Spaceborne Synthetic Aperture Radar (SAR) imagery maps the surface microwave
radar reflectivity at resolutions from a sub-meter to 100 m depending on the
particular SAR satellite and mode. Since a radar provides its own
illumination, imagery is independent of the time of day. At typical radar
frequencies, SARs can image through clouds, so SARs are considered
For side-scanning SARs, the normalized radar cross section (NRCS) of the
surface is proportional to the surface roughness on the scale of the radar
wave length (from 3 to 30 cm). Ocean surface roughness on this scale is
dependent on the local wind speed and direction. The higher the wind speed the
larger the NRCS of the surface. The highest NRCS occurs when the radar look
direction and wind direction are aligned and smallest when the radar looks
The relationship between wind speed and direction and radar cross section is
called the "geophysical model function." These functions are generally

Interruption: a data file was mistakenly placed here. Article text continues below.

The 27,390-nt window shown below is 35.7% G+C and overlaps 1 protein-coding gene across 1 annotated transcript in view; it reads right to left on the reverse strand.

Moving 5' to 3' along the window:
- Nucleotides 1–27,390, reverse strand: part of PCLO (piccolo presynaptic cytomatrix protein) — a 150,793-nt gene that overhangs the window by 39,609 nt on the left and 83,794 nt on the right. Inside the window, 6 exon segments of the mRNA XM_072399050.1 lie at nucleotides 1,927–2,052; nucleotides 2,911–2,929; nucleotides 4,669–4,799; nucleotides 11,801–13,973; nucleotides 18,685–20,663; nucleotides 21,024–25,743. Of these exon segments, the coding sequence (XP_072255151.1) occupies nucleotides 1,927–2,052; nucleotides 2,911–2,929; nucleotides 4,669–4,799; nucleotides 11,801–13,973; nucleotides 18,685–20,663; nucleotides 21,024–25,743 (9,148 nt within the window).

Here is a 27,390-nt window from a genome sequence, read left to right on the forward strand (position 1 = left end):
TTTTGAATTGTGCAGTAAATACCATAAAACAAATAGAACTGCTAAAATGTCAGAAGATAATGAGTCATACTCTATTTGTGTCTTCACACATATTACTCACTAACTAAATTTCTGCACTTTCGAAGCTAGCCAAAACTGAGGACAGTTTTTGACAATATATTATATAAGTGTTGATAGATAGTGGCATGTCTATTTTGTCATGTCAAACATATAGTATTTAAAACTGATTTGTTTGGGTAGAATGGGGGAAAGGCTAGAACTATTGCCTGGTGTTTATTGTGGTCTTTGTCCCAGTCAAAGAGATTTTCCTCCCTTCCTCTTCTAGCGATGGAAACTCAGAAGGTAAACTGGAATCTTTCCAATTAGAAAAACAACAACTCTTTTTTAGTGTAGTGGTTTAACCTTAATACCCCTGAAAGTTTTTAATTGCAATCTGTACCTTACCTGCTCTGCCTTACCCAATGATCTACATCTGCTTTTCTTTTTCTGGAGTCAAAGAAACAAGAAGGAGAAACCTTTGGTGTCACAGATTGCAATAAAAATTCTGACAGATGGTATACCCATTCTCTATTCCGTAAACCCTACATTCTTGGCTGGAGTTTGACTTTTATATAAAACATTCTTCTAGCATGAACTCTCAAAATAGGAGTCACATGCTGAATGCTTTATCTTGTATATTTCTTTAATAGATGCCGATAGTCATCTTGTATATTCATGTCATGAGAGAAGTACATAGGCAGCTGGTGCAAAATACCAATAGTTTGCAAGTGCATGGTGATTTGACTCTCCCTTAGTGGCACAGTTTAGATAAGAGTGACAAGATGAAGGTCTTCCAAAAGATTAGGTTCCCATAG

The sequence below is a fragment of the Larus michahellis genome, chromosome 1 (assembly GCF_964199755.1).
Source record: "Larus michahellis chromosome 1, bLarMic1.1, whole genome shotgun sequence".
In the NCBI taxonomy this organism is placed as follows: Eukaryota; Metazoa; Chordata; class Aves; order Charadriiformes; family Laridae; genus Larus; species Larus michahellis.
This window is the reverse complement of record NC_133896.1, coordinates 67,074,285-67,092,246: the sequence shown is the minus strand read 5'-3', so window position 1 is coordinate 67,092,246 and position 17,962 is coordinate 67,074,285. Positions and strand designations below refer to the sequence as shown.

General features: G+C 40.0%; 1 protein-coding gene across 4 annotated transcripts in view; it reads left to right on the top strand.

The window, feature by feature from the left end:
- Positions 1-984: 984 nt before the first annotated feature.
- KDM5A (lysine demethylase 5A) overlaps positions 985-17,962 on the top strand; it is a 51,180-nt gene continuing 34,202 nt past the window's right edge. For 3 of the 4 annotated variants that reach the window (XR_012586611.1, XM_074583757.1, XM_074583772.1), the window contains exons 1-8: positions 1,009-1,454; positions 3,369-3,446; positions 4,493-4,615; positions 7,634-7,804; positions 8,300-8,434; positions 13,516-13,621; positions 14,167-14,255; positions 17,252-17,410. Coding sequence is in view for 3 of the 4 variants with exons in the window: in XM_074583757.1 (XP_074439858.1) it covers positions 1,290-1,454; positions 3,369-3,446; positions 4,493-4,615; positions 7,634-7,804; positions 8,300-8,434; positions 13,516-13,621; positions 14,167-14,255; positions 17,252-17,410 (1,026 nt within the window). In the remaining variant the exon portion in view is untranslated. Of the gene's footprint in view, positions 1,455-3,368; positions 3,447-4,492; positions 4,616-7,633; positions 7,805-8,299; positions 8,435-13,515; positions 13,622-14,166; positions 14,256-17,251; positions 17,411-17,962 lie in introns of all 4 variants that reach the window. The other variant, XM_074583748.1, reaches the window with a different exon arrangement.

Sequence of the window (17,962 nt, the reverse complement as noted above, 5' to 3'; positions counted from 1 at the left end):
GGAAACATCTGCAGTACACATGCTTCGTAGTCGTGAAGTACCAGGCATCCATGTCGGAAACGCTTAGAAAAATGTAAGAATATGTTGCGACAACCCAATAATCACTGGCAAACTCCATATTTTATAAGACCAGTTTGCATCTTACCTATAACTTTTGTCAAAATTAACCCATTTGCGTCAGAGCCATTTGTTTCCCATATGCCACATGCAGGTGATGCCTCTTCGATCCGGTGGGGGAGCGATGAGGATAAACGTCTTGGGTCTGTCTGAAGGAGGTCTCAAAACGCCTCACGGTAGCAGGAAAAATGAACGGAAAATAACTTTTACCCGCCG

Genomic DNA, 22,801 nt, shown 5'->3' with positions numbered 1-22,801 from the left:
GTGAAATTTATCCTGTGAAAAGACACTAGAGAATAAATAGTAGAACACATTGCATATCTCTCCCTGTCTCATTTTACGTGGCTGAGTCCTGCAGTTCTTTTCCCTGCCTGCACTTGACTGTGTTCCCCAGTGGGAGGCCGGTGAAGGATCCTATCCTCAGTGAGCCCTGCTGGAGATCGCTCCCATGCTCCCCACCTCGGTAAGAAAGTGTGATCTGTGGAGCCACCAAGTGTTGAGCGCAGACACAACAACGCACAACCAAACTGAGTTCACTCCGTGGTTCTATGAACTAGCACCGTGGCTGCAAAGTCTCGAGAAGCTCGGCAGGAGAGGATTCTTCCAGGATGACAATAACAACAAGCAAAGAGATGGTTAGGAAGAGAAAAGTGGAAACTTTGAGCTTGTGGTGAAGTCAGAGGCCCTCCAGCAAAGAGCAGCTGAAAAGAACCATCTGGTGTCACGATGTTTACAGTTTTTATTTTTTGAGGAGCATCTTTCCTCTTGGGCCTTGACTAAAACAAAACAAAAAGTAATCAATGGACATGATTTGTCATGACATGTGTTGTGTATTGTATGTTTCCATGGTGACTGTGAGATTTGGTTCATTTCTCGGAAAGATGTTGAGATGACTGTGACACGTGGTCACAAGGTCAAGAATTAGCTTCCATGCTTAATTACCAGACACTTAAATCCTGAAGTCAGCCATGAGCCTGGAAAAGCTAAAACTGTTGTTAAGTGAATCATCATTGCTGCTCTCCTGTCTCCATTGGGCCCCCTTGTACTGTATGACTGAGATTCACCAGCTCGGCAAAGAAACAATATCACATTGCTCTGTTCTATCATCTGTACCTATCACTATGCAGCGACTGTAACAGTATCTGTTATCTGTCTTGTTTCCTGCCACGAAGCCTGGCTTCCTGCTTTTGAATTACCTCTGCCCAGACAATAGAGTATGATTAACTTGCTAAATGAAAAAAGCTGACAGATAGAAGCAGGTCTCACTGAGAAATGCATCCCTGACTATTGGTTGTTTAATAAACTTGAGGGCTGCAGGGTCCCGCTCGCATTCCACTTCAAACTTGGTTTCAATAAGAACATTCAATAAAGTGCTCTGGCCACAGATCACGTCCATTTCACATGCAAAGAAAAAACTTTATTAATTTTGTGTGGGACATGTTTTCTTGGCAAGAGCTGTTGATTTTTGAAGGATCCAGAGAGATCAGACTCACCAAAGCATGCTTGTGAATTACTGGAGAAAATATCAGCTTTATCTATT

Although we can predict an expected NRCS value for a given wind speed and
direction, the reverse is not true. A specific NRCS value can be associated
with many pairs of wind speed and direction. If we know the wind direction a
priori, we can infer the wind speed.
For the operational SAR-derived wind speed products, we use the model
directions from NOAA’s Global Forecast System (GFS) model on a 0.5 degree,
latitude-longitude grid to initiate the retrievals. The wind speed retrievals
are provided at 500 m resolution. These retrievals agree with independent wind
speed estimates to better than 2 m/s.
Current users of these data are the US National Ice Center, the Alaska Weather
Service, and the Naval Oceanographic Office.